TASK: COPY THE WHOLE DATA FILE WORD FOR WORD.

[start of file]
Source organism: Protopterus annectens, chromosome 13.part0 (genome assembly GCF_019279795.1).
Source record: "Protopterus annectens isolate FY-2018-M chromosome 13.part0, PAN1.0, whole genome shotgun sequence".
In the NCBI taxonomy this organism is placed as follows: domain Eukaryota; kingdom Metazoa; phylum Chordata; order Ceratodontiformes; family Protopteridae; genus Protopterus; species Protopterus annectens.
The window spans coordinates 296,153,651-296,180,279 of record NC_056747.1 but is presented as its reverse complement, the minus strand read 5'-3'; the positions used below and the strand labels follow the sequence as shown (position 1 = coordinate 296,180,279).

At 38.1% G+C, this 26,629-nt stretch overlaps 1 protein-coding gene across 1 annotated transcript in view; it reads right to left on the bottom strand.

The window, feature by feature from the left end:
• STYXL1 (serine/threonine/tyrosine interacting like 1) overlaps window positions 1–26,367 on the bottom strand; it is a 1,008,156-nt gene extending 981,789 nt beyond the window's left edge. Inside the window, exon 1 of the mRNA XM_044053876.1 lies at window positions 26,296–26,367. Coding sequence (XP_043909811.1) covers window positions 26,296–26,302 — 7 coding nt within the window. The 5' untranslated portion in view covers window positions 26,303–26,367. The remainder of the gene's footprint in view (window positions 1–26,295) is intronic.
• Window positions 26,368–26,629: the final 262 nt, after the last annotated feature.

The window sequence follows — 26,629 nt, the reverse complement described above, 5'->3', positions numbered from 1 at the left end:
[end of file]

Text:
Source organism: Protopterus annectens, chromosome 13.part0 (genome assembly GCF_019279795.1).
Source record: "Protopterus annectens isolate FY-2018-M chromosome 13.part0, PAN1.0, whole genome shotgun sequence".
In the NCBI taxonomy this organism is placed as follows: domain Eukaryota; kingdom Metazoa; phylum Chordata; order Ceratodontiformes; family Protopteridae; genus Protopterus; species Protopterus annectens.
The window spans coordinates 296,153,651-296,180,279 of record NC_056747.1 but is presented as its reverse complement, the minus strand read 5'-3'; the positions used below and the strand labels follow the sequence as shown (position 1 = coordinate 296,180,279).

At 38.1% G+C, this 26,629-nt stretch overlaps 1 protein-coding gene across 1 annotated transcript in view; it reads right to left on the bottom strand.

The window, feature by feature from the left end:
• STYXL1 (serine/threonine/tyrosine interacting like 1) overlaps window positions 1–26,367 on the bottom strand; it is a 1,008,156-nt gene extending 981,789 nt beyond the window's left edge. Inside the window, exon 1 of the mRNA XM_044053876.1 lies at window positions 26,296–26,367. Coding sequence (XP_043909811.1) covers window positions 26,296–26,302 — 7 coding nt within the window. The 5' untranslated portion in view covers window positions 26,303–26,367. The remainder of the gene's footprint in view (window positions 1–26,295) is intronic.
• Window positions 26,368–26,629: the final 262 nt, after the last annotated feature.

The window sequence follows — 26,629 nt, the reverse complement described above, 5'->3', positions numbered from 1 at the left end: